In the preferred embodiment, the control system 30 is a programmable logic controller (PLC) as is typically used in the field of manufacturing process control. Preferably an Automation Direct DL 240 PLC is used. However, it is understood that any suitable electronic control system could also be used, without departing from the invention. The PLC can be activated using a control panel 32 that includes a plurality of hand controls. The controls are preferably mounted on the control panel 32, which is retained on a top surface of the air actuation assembly 20. These controls are thus connected to the PLC input section in a conventional manner, as is understood in the art. The valves 24 a, 24 b, 24 c are connected to the PLC output section in the conventional manner as is also understood in the art.

As shown in FIG. 4, the controls can be enabled when a white POWER indicator light 34 a is illuminated. When POWER 34 a is indicated, the air actuation assembly 20 can be activated by a MASTER ON switch 34 b, which is selected between an ON and an OFF position. A green MASTER ON indicator light 34 c indicates that the air actuation assembly 20 is ready to operate. During operation of the mechanical devices 44 a, 44 b, 44 c, it may be necessary to stop operation in the event of an emergency situation. An emergency stop or E-STOP switch 34 d is provided to stop the air actuation assembly 20. A red indicator light 34 e illuminates when the E-STOP 34 d is activated. It should be appreciated that all the indicator lights disclosed herein are also connected to the PLC output section, as is again understood in the art.

A MANUAL/AUTO switch 36 is provided for selecting between a manual operation mode and an automatic operation mode. In the manual operation mode, the PLC enables a user to manually activate each mechanical device 44 a, 44 b, 44 c. In automatic operation mode, the PLC automatically implements the predetermined sequence of valve actuation in accordance with an operational simulation algorithm. When the MANUAUAUTO switch 36 is in manual mode, a blue indicator MANUAL indicator light 36 a is illuminated. When the MANUAL/AUTO switch 36 is turned to automatic mode, an AUTO OPERATION toggle switch 36 b is enabled. The AUTO OPERATION toggle 36 b includes a green indicator light to indicate enablement of automatic mode, and two actuation positions corresponding to START and STOP.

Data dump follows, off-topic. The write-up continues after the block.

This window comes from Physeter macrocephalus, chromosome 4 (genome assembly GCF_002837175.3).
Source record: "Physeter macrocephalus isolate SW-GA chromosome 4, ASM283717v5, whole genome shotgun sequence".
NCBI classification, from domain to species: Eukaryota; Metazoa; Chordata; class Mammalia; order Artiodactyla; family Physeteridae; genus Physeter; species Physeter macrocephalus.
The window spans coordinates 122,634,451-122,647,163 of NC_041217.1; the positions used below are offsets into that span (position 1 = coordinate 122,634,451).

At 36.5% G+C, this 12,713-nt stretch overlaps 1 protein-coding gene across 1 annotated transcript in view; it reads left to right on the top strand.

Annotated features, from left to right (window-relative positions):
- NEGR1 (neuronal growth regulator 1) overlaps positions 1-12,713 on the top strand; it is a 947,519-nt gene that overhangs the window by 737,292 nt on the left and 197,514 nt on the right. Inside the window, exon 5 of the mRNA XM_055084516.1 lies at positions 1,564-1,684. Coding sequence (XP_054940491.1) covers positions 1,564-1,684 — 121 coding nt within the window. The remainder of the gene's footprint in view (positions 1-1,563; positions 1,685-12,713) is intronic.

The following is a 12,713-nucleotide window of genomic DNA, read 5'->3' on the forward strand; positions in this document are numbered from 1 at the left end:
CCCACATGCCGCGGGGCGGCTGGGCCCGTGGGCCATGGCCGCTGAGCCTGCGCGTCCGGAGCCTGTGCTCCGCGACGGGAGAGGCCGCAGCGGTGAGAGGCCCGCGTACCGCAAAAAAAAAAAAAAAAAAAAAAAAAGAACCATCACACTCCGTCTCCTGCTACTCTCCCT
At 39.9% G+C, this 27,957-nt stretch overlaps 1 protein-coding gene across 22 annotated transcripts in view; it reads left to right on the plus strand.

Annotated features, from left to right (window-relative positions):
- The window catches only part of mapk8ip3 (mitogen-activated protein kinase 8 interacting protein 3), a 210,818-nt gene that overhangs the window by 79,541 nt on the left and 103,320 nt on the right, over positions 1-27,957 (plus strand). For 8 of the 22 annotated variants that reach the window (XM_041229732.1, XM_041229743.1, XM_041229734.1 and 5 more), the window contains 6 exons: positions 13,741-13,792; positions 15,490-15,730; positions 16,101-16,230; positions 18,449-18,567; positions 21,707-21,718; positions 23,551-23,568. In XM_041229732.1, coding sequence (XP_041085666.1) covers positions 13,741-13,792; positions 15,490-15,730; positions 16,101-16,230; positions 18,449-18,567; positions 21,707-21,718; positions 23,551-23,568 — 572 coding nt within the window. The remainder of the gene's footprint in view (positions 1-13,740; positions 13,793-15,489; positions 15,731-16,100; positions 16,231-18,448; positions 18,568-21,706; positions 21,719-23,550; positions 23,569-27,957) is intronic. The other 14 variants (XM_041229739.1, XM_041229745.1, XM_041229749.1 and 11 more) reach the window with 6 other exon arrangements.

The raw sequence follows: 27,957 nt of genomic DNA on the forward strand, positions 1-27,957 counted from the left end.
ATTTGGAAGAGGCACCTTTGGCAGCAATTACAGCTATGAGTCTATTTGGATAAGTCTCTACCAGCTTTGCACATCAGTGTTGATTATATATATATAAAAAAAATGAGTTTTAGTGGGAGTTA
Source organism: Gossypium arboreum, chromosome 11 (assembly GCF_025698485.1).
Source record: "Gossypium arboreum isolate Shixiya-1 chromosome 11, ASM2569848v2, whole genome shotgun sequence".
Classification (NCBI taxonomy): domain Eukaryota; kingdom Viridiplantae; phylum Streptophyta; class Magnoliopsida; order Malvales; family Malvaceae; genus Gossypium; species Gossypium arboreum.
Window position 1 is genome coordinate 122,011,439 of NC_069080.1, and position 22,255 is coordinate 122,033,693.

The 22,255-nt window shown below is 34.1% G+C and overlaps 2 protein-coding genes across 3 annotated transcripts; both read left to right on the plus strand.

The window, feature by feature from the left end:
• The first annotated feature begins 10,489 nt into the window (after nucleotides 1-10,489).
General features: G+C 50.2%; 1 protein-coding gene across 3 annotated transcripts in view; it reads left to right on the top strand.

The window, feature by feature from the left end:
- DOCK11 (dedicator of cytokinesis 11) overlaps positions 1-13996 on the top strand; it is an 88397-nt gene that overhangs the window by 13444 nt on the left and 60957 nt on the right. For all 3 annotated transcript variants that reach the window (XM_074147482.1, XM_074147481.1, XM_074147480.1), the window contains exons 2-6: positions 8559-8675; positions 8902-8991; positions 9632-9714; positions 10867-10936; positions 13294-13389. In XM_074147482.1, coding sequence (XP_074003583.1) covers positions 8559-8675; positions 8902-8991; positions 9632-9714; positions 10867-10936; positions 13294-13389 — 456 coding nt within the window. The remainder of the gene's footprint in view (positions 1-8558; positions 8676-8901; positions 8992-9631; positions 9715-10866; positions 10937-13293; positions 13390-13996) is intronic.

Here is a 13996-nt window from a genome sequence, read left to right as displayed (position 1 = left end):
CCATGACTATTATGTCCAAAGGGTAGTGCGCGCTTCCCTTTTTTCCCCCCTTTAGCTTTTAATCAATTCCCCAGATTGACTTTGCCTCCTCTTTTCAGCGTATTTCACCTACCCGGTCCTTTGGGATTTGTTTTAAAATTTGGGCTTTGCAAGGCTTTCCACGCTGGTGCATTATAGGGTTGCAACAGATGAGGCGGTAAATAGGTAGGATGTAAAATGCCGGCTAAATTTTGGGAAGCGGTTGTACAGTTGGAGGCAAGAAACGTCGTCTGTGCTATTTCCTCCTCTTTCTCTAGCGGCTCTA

When the manual mode is enabled, the PLC enables a plurality of manual controls 36 c, 36 d, 36 e. Each of the manual controls 36 c, 36 d, 36 e are used for selectively actuating an associated one of the plurality of valves 24 a, 24 b, 24 c in accordance with a manually-operated sequence. As indicated in FIG. 3, the manual controls 36 c, 36 d, 36 e are switches selectable between ON and OFF states. When each of the manual controls 36 c, 36 d, 36 e are ON, an associated yellow indicator light 36 c′, 36 d′, 36 e′ is illuminated.

In operation of the present air actuation assembly 20, the manual switches 36 c, 36 d, 36 e can be actuated in order to manually sequence through each mechanical device 44 a, 44 b, 44 c or in any desired manner in order to test performance of the associated die 42. In automatic mode, the PLC will automatically sequence through each mechanical device 44 a, 44 b, 44 c at a rate comparable to line operation. Optionally, this rate can be adjusted as needed by reprogramming the PLC, in order to match a specific line speed.

In the preferred embodiment, in the automatic mode, the present control system 30 implements the predetermined sequence of valve actuations in accordance with predetermined rotational angles associated with each of the plurality of mechanical devices 44 a, 44 b, 44 c. These rotational angles are synchronized so that the timing of the mechanical devices 44 a, 44 b, 44 c can be measured against that of the stamping press 40 in operation.

In one aspect of the invention, the air actuation assembly 20 can be used to configure a newly-installed die set 40 or to reconfigure repaired mechanical devices after servicing. The air actuation assembly 20 allows sticking points for malfunctioning parts to be quickly identified and adjusted. In another aspect of the invention, the present air actuation assembly 20 can be used as a troubleshooting tool. In this way, a single die technician can allow the system to cycle in automatic mode and observe the die 42 for any operational problems. This is an improvement over a previous-type troubleshooting procedure in which two technicians were required, one to operate a hand valve, and another to monitor device operation.

A method 50 of testing a die 42 in accordance with the present air actuation assembly 20 is generally indicated in FIG. 5. The die 42 to be tested includes a plurality of mechanical devices 44 a, 44 b, 44 c.

The testing method includes a step 52 of supplying input air through a plurality of pneumatic connections 22 a, 22 b, 22 c, where each of the plurality of pneumatic connections 22 a, 22 b, 22 c are associated with one of the plurality of mechanical devices 44 a, 44 b, 44 c. A step 54 follows of selecting a predetermined pressure and flow of the input air to each of the plurality of connections 22 a, 22 b, 22 c, so as to actuate the associated mechanical devices 44 a, 44 b, 44 c. A step 56 follows of selectively actuating the input air to each of the plurality of pneumatic connections 22 a, 22 b 22 c, so as to implement a predetermined actuation sequence, so as to simulate a predetermined sequence of mechanical device operation. It is understood that the step 56 of selectively actuating the input air is performed with the associated plurality of valves 24 a, 24 b, 24 c, as had been disclosed hereinabove.